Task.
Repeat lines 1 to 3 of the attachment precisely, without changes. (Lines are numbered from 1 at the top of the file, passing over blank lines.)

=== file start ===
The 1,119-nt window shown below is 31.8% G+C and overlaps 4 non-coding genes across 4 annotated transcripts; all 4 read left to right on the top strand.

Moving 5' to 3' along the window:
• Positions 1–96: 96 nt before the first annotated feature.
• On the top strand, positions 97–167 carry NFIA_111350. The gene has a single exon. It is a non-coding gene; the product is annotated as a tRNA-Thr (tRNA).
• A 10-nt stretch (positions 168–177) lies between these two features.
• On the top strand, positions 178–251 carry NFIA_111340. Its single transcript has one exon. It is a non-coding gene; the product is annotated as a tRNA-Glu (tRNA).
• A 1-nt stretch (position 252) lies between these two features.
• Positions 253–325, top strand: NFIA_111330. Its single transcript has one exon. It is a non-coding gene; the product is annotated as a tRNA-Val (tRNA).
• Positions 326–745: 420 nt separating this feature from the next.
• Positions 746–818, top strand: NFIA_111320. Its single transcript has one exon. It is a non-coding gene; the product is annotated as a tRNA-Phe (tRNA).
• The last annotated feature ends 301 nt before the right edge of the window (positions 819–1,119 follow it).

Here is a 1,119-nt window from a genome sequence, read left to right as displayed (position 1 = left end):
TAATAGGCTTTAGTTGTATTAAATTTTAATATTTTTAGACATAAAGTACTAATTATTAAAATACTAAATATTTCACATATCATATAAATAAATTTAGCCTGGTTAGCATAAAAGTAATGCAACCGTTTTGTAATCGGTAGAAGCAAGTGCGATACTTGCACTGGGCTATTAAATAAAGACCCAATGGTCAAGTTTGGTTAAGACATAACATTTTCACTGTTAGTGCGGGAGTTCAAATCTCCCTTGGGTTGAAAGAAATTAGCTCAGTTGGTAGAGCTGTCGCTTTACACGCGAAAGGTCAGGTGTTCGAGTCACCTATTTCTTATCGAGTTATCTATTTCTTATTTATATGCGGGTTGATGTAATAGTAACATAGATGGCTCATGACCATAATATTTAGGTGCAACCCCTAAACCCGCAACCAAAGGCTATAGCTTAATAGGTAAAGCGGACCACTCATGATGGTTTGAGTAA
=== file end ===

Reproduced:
The 1,119-nt window shown below is 31.8% G+C and overlaps 4 non-coding genes across 4 annotated transcripts; all 4 read left to right on the top strand.

Moving 5' to 3' along the window:
• Positions 1–96: 96 nt before the first annotated feature.